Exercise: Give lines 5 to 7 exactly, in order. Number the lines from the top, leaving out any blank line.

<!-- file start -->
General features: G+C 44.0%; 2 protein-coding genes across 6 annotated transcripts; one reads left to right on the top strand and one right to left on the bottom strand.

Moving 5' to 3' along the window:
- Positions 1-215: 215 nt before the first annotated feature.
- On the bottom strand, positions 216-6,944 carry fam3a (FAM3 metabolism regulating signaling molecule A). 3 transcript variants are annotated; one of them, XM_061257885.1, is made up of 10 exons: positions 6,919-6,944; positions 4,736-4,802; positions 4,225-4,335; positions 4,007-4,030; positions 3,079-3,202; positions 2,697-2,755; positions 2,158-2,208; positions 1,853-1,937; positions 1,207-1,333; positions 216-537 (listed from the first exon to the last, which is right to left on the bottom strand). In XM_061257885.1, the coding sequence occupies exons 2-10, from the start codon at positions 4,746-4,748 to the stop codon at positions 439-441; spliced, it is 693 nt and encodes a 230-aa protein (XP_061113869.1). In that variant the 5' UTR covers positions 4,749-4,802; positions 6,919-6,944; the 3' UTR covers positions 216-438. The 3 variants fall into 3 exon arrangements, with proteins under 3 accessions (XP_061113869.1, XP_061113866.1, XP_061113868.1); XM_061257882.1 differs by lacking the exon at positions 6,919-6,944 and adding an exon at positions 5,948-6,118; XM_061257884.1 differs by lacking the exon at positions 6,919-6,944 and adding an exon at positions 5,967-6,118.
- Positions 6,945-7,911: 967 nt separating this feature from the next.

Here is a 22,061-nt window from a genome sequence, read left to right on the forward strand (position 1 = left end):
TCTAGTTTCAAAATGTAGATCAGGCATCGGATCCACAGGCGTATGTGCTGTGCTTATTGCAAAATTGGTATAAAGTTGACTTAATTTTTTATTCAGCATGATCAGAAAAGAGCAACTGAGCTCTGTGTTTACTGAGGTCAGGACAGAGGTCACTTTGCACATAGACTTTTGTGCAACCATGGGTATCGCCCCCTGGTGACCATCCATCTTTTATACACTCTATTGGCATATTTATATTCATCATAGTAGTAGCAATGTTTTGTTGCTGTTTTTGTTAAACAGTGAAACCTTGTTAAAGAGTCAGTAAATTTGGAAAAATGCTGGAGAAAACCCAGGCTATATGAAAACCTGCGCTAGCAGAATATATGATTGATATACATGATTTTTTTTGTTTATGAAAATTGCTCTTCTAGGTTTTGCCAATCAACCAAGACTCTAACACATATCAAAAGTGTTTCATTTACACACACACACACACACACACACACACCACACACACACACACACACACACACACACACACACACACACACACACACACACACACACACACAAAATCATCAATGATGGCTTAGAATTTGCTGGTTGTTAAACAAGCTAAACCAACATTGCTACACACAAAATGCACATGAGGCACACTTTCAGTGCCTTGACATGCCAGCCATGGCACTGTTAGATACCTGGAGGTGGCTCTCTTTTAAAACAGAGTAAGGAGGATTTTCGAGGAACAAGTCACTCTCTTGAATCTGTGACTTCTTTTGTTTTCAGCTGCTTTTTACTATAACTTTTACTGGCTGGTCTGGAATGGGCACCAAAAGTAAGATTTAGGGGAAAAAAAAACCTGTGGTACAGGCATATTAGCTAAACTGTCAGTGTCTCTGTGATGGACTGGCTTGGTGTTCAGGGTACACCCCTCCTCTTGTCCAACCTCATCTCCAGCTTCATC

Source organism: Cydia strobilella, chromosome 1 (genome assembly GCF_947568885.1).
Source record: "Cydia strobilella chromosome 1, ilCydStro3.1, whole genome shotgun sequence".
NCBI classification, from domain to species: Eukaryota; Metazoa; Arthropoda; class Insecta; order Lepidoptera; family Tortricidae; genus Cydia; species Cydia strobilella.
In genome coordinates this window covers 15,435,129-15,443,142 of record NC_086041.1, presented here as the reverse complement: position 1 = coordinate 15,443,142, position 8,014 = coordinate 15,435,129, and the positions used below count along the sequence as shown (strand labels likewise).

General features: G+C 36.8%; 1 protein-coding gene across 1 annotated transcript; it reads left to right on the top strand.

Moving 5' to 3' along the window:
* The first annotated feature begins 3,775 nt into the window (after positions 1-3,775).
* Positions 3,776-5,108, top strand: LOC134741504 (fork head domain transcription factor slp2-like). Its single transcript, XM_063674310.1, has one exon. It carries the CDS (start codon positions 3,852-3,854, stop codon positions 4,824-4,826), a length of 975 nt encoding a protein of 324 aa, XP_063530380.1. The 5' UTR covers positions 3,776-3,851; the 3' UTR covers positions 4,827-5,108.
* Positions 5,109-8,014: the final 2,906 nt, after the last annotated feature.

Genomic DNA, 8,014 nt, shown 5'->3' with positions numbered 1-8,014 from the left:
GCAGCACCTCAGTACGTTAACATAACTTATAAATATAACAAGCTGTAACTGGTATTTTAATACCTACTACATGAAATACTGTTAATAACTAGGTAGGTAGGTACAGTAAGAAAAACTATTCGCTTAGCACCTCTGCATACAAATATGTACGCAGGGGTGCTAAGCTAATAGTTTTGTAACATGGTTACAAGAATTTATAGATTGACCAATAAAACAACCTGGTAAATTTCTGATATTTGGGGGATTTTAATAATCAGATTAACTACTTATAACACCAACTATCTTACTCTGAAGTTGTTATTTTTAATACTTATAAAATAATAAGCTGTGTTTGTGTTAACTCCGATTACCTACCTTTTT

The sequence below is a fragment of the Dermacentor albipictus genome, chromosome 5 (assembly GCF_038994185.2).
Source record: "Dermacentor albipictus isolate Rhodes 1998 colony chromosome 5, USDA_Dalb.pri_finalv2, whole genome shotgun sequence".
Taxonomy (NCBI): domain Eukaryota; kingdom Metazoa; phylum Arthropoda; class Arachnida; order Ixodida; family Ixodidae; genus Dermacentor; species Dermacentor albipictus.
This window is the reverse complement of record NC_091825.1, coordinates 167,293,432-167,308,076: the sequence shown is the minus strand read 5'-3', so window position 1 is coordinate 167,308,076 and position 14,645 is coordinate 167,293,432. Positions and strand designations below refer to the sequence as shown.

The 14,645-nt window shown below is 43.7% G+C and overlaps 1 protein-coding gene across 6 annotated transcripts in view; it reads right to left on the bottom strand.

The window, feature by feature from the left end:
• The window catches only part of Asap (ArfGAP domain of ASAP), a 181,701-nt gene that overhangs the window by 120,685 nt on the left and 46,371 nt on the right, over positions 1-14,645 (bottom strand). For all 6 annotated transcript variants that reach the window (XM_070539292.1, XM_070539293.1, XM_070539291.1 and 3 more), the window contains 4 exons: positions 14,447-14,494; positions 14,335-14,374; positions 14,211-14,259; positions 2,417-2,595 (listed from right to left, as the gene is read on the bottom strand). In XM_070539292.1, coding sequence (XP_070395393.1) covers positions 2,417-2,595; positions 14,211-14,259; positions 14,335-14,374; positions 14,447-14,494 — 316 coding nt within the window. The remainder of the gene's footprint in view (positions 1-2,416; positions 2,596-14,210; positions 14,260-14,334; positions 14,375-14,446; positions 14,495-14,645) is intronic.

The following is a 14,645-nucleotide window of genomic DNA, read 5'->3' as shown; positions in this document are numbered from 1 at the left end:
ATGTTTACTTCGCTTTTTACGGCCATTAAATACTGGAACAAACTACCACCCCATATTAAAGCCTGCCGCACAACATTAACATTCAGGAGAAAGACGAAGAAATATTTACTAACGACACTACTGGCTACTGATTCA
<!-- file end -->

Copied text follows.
- Positions 6,945-7,911: 967 nt separating this feature from the next.

Here is a 22,061-nt window from a genome sequence, read left to right on the forward strand (position 1 = left end):
TCTAGTTTCAAAATGTAGATCAGGCATCGGATCCACAGGCGTATGTGCTGTGCTTATTGCAAAATTGGTATAAAGTTGACTTAATTTTTTATTCAGCATGATCAGAAAAGAGCAACTGAGCTCTGTGTTTACTGAGGTCAGGACAGAGGTCACTTTGCACATAGACTTTTGTGCAACCATGGGTATCGCCCCCTGGTGACCATCCATCTTTTATACACTCTATTGGCATATTTATATTCATCATAGTAGTAGCAATGTTTTGTTGCTGTTTTTGTTAAACAGTGAAACCTTGTTAAAGAGTCAGTAAATTTGGAAAAATGCTGGAGAAAACCCAGGCTATATGAAAACCTGCGCTAGCAGAATATATGATTGATATACATGATTTTTTTTGTTTATGAAAATTGCTCTTCTAGGTTTTGCCAATCAACCAAGACTCTAACACATATCAAAAGTGTTTCATTTACACACACACACACACACACACACACACCACACACACACACACACACACACACACACACACACACACACACACACACACACACACACACACAAAATCATCAATGATGGCTTAGAATTTGCTGGTTGTTAAACAAGCTAAACCAACATTGCTACACACAAAATGCACATGAGGCACACTTTCAGTGCCTTGACATGCCAGCCATGGCACTGTTAGATACCTGGAGGTGGCTCTCTTTTAAAACAGAGTAAGGAGGATTTTCGAGGAACAAGTCACTCTCTTGAATCTGTGACTTCTTTTGTTTTCAGCTGCTTTTTACTATAACTTTTACTGGCTGGTCTGGAATGGGCACCAAAAGTAAGATTTAGGGGAAAAAAAAACCTGTGGTACAGGCATATTAGCTAAACTGTCAGTGTCTCTGTGATGGACTGGCTTGGTGTTCAGGGTACACCCCTCCTCTTGTCCAACCTCATCTCCAGCTTCATC